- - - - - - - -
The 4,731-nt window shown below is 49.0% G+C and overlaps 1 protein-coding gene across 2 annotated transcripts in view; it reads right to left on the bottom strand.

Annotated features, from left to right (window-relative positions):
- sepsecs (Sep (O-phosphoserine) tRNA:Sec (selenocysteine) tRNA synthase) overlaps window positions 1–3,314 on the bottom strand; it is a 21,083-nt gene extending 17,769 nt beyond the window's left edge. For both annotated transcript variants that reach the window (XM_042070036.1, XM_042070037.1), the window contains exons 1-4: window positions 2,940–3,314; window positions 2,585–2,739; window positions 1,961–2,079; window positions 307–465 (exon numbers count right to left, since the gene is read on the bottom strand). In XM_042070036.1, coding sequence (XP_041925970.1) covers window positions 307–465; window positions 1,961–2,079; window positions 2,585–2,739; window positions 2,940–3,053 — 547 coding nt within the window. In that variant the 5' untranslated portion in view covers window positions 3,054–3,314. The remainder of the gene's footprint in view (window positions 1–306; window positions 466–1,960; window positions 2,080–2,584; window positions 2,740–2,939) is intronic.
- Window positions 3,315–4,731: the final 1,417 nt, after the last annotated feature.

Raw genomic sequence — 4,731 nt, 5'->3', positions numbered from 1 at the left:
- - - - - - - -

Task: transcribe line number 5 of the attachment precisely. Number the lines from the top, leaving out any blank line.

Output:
Raw genomic sequence — 4,731 nt, 5'->3', positions numbered from 1 at the left: